WASHINGTON (Reuters) - A top U.S. trade official said on Tuesday the United States was not satisfied with the way China was meeting its obligations in the World Trade Organization and would continue to step up its enforcement activity.
“We are intensifying our efforts and we are not going to let go,” Assistant U.S. Trade Representative for China Claire Reade told the Congressional-Executive Commission on China.
The panel, created by a 2000 law establishing “permanent normal trade relations” with China, was holding a hearing on how well China has honored its WTO commitments during its first 10 years of membership.
Reade said China fell short on a number of fronts. He highlighted four areas that were top concerns for the United States: China’s agricultural market barriers, its weak intellectual property rights protection, its discriminatory industrial policies and its “overly burdensome and capricious licensing and operating requirements” in services sectors.
She noted that President Barack Obama’s administration has already filed five cases against China at the WTO since taking office in January 2009.
“I think it’s very clear this administration has made enforcement a top priority,” Reade said.
However, she declined further comment after the hearing when asked if any new cases were in the works.
Representative Chris Smith, the Republican co-chair of the panel, raised concerns about what he said was China’s poor record on workers’ rights and pledged to ask the Obama administration to launch a trade investigation into the matter.
“It seems to me an idea whose time has come,” Smith said.
Reade made no commitment to launch such a probe but said “this administration believes (workers rights in China) is an incredibly important issue.”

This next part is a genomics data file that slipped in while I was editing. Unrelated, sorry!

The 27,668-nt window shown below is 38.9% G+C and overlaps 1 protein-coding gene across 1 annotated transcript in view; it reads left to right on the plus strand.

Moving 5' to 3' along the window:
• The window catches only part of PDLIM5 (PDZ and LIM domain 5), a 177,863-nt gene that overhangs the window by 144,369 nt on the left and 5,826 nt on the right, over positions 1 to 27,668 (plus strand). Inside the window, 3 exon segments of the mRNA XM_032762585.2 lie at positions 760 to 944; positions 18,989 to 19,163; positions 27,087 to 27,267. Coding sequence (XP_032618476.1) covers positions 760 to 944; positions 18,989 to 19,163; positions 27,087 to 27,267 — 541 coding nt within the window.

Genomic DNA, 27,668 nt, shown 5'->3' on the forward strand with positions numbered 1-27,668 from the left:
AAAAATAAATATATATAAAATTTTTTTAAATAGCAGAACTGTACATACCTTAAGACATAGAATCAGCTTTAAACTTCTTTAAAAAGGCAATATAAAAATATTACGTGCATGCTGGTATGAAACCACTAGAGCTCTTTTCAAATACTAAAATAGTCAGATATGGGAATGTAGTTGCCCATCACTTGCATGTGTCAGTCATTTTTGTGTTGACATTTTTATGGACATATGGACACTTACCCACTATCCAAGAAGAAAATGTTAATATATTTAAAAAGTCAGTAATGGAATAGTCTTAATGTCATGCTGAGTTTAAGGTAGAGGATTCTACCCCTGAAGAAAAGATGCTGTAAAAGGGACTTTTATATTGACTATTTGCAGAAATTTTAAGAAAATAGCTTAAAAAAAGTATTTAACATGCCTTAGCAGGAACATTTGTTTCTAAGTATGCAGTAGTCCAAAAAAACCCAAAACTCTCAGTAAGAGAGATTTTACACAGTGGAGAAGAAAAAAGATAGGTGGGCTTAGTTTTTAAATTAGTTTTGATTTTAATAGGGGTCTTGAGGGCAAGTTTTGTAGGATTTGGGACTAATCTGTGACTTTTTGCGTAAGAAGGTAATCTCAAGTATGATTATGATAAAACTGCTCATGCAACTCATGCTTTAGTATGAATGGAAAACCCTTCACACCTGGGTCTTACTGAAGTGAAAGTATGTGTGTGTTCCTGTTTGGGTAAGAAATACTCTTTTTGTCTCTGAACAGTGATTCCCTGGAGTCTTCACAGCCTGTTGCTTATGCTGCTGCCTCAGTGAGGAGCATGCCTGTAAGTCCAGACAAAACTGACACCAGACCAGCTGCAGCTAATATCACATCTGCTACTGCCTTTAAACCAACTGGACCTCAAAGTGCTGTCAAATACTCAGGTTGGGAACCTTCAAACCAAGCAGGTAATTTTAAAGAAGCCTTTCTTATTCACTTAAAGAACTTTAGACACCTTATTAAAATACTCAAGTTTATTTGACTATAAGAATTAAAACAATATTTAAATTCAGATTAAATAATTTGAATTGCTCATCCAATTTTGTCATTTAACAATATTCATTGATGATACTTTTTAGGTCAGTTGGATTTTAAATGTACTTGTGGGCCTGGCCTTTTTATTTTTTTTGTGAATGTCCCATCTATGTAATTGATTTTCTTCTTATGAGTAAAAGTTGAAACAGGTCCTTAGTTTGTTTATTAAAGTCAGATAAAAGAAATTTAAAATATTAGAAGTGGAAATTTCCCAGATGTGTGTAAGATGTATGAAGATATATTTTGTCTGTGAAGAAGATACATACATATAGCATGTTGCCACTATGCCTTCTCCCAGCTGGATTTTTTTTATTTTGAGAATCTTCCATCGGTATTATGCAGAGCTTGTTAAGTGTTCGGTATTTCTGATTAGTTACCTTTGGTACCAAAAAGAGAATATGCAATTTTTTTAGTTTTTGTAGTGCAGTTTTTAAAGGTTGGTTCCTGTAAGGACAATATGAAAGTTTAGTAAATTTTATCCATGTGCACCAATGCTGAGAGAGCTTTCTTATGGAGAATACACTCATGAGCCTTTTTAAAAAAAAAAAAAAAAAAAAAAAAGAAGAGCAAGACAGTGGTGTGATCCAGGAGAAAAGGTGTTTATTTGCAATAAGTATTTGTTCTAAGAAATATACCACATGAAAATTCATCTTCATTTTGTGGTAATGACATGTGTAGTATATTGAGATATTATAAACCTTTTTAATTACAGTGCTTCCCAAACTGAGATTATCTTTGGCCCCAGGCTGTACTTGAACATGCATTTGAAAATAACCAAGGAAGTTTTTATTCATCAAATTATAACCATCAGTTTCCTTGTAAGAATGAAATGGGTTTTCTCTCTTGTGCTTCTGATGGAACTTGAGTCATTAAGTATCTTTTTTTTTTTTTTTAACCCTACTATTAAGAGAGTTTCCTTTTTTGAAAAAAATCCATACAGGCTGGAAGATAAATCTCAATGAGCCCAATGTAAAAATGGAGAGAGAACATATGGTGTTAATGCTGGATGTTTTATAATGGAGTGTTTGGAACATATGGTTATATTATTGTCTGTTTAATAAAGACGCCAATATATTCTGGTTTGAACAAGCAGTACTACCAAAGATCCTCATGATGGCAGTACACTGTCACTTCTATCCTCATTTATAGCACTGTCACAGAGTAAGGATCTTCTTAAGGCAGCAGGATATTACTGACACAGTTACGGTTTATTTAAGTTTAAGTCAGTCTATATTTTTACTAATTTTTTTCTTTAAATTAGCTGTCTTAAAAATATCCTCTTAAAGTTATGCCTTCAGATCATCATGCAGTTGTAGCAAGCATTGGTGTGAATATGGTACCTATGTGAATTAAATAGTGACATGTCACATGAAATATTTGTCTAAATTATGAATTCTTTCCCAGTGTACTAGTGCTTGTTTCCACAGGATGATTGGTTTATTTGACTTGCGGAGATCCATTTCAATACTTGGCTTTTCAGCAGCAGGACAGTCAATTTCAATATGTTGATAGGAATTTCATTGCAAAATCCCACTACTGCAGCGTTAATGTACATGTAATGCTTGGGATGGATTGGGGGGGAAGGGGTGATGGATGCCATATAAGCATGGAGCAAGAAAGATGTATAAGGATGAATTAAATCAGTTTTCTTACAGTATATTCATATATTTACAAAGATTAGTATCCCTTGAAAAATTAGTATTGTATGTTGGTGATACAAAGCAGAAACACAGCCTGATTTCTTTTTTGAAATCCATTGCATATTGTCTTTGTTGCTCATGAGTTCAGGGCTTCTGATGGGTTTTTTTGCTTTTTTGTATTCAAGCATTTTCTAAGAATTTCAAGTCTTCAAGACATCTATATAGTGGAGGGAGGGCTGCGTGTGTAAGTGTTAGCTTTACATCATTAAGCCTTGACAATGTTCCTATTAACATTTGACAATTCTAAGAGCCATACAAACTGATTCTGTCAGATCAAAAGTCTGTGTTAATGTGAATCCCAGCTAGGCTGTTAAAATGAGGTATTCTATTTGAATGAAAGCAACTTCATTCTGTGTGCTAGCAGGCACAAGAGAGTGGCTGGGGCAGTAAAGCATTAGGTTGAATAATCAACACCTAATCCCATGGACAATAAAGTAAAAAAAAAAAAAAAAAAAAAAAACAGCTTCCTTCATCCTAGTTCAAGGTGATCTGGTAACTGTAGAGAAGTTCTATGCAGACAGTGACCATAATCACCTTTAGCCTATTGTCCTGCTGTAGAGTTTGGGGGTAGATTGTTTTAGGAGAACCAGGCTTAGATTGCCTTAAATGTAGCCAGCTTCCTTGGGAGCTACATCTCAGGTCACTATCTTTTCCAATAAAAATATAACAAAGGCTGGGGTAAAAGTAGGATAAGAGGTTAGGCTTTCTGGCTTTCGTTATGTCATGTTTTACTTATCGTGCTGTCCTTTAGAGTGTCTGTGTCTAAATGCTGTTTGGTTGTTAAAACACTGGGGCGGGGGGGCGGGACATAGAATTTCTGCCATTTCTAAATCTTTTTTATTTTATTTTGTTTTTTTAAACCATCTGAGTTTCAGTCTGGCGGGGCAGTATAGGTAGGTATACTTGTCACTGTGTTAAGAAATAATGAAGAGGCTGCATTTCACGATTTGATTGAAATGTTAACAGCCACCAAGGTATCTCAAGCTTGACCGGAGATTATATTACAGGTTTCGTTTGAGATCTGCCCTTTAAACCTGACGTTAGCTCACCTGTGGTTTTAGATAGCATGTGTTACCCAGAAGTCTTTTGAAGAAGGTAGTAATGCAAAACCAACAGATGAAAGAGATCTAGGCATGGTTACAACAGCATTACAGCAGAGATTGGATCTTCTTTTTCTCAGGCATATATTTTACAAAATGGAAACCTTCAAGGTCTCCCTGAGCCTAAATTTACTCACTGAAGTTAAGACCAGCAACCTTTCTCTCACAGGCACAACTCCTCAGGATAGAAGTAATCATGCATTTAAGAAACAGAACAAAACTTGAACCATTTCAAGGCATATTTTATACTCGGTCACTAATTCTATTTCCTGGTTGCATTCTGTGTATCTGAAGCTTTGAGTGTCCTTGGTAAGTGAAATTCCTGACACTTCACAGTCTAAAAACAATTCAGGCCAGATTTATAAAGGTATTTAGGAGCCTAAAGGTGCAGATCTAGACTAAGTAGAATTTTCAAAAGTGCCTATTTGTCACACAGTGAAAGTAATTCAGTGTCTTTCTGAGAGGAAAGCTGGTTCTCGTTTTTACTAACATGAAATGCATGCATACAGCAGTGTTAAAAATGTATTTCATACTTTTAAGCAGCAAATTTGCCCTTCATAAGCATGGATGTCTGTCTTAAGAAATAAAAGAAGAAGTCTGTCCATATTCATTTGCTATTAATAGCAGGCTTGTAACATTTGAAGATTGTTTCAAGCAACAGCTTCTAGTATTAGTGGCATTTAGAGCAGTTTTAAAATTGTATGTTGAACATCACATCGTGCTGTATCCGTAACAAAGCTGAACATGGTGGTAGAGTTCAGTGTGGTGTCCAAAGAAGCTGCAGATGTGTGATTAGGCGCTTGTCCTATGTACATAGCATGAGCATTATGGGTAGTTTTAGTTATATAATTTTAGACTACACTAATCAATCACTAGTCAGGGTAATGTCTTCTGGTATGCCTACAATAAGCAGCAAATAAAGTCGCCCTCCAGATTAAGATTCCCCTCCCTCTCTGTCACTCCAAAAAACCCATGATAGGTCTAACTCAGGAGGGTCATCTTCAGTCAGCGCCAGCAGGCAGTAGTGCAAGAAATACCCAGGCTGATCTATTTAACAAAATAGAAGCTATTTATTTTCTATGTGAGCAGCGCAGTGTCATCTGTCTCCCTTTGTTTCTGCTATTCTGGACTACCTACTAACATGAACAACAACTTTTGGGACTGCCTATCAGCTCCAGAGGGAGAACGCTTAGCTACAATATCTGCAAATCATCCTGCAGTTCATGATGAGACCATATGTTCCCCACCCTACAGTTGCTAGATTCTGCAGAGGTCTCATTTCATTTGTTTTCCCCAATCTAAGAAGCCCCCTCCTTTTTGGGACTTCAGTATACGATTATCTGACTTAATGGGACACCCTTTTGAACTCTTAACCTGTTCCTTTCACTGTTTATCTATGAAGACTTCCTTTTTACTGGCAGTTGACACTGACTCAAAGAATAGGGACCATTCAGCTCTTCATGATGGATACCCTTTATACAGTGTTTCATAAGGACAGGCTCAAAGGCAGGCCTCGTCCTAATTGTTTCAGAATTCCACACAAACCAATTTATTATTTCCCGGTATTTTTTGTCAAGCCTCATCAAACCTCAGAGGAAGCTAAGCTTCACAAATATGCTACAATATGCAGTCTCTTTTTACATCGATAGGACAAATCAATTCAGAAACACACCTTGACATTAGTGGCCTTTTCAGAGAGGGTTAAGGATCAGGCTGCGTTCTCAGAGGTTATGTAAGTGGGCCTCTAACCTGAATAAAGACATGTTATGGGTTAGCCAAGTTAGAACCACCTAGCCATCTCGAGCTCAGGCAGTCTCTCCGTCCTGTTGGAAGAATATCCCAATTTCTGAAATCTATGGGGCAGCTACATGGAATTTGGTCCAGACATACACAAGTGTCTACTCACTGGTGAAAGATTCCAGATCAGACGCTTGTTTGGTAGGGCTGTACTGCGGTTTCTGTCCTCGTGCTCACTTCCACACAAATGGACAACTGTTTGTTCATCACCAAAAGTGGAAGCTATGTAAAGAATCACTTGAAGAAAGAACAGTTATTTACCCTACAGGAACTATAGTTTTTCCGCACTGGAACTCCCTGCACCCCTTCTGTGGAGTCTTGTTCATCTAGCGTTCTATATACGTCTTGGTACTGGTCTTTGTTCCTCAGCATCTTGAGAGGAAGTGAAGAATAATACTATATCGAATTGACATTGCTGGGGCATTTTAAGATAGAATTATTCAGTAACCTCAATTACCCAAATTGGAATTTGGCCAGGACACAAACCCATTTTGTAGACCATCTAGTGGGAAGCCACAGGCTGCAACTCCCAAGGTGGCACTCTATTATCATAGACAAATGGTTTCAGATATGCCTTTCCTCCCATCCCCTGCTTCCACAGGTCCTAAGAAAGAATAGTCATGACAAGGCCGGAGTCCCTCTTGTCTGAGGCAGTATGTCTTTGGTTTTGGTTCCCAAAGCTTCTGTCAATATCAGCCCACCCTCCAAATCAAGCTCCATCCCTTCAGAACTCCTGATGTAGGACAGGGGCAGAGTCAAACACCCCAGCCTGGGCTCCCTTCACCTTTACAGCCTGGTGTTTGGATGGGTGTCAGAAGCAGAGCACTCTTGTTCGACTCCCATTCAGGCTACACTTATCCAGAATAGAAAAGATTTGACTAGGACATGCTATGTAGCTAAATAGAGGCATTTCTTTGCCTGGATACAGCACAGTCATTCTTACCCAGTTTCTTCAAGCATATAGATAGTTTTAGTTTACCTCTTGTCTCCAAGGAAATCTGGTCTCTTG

The AFL-CIO labor organization filed a formal “Section 301” petition during the administration of President George W. Bush asking whether China’s labor regime constituted an unfair trade practice that justified imposing tariffs on Chinese goods to protect American jobs. The request was turned down.
Now, with many of its concerns still not addressed, the labor group is “considering whether to update and refile the worker rights petition,” the AFL-CIO’s deputy chief of staff Thea Lee said in an email.
The panel’s Democratic co-chair, Senator Sherrod Brown, pressed Reade on several issues, including how the Obama administration would respond if it received a formal petition to investigate China’s currency practices as an unfair trade practice.
The Bush administration turned down several requests from the AFL-CIO and members of Congress to launch such a probe.
Reade did not answer Brown’s question directly, noting the Treasury Department has the final say on currency concerns. However, she said that both Obama and Treasury Secretary Timothy Geithner have pressed China to let its currency rise more quickly in value.
Many economists believe China’s currency is undervalued by as much as 25 percent, giving Chinese companies an unfair price advantage in international trade.
A spokeswoman for Brown said after the hearing that the senator was not necessarily advocating that groups file a petition asking for a China currency probe.
But “Brown is a strong proponent of the Section 301 process to provide relief to American workers and companies forced to compete against unfair trade barriers,” the aide said.
The AFL-CIO’s Lee said her group had no plans to ask the Obama administration for a currency probe.
Such a request would put Obama in a difficult position ahead of the November 2012 presidential election.
Reporting by Doug Palmer, Editing by Neil Stempleman